The talented Bennett fuels her fiction with secrets—first in her lauded debut, The Mothers (2016), and now in the assured and magnetic story of the Vignes sisters, light-skinned women parked on opposite sides of the color line. Desiree, the “fidgety twin,” and Stella, “a smart, careful girl,” make their break from stultifying rural Mallard, Louisiana, becoming 16-year-old runaways in 1954 New Orleans. The novel opens 14 years later as Desiree, fleeing a violent marriage in D.C., returns home with a different relative: her 8-year-old daughter, Jude. The gossips are agog: “In Mallard, nobody married dark....Marrying a dark man and dragging his blueblack child all over town was one step too far.” Desiree's decision seals Jude’s misery in this “colorstruck” place and propels a new generation of flight: Jude escapes on a track scholarship to UCLA. Tending bar as a side job in Beverly Hills, she catches a glimpse of her mother’s doppelgänger. Stella, ensconced in white society, is shedding her fur coat. Jude, so black that strangers routinely stare, is unrecognizable to her aunt. All this is expertly paced, unfurling before the book is half finished; a reader can guess what is coming. Bennett is deeply engaged in the unknowability of other people and the scourge of colorism. The scene in which Stella adopts her white persona is a tour de force of doubling and confusion. It calls up Toni Morrison’s The Bluest Eye, the book's 50-year-old antecedent. Bennett's novel plays with its characters' nagging feelings of being incomplete—for the twins without each other; for Jude’s boyfriend, Reese, who is trans and seeks surgery; for their friend Barry, who performs in drag as Bianca. Bennett keeps all these plot threads thrumming and her social commentary crisp. In the second half, Jude spars with her cousin Kennedy, Stella's daughter, a spoiled actress.

Kin “[find] each other’s lives inscrutable” in this rich, sharp story about the way identity is formed.

Pub Date: June 2, 2020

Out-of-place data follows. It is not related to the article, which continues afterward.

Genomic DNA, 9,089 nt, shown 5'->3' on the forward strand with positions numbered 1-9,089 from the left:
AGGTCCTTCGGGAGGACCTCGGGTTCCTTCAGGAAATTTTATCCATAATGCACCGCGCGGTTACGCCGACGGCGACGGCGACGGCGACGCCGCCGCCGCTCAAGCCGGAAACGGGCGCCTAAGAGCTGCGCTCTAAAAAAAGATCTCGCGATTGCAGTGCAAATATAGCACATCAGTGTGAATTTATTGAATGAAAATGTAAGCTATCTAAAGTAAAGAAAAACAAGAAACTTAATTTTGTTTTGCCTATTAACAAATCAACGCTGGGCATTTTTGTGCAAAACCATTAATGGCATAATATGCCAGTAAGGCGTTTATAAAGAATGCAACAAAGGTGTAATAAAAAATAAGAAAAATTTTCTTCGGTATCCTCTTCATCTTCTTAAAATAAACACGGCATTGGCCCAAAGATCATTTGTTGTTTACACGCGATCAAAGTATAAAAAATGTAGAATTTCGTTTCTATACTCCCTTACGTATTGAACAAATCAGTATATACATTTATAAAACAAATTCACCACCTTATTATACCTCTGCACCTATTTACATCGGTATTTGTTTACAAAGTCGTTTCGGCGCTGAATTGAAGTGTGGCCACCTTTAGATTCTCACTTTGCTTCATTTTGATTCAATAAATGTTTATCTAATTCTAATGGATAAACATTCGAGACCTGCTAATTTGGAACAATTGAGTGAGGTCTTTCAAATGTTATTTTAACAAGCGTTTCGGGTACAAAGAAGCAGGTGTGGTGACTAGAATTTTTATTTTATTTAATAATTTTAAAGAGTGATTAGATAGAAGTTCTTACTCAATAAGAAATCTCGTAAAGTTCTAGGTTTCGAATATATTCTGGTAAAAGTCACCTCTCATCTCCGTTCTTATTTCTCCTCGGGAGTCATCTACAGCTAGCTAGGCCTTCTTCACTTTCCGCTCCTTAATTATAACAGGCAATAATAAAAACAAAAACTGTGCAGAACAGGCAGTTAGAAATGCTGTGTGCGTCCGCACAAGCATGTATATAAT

ISBN: 978-0-525-53629-1

Page Count: 352

Publisher: Riverhead

Review Posted Online: March 15, 2020

Kirkus Reviews Issue: April 1, 2020

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More Hallmarkiana, from a shameless expert in the genre.


High-stakes weepmeister Sparks (A Walk to Remember, 1999, etc.) opts for a happy ending his fourth time out. His writing has improved—though it's still the equivalent of paint-by-numbers—and he makes use this time of at least a vestige of credible psychology.

That vestige involves the deep dark secret—it has something to do with his father's death when son Taylor was nine—that haunts kind, good 36-year-old local contractor Taylor McAden and makes him withdraw from relationships whenever they start getting serious enough to maybe get permanent. He's done this twice before, and now he does it again with pretty and sweet single mother Denise Holton, age 29, who's moved from Atlanta to Taylor's town of Edenton, North Carolina, in order to devote her time more fully to training her four-year-old son Kyle to overcome the peculiar impediment he has that keeps him from achieving normal language acquisition. Okay? When Denise has a car accident in a bad storm, she's rescued by volunteer fireman Taylor—who also rescues little Kyle after he wanders away from his injured mom in the storm. Love blooms in the weeks that follow—until Taylor suddenly begins putting on the brakes. What is it that holds him back, when there just isn't any question but that he loves Denise and vice versa-not to mention that he's "great" with Kyle, just like a father? It will require a couple of near-death experiences (as fireman Taylor bravely risks his life to save others); emotional steadiness from the intelligent, good, true Denise; and the terrible death of a dear and devoted friend before Taylor will come to the point at last of confiding to Denise the terrible memory of how his father died—and the guilt that's been its legacy to Taylor. The psychological dam broken, love will at last be able to flow.

More Hallmarkiana, from a shameless expert in the genre.

Pub Date: Sept. 19, 2000

ISBN: 0-446-52550-2

Page Count: 352

Publisher: N/A

Review Posted Online: May 20, 2010

Kirkus Reviews Issue: July 15, 2000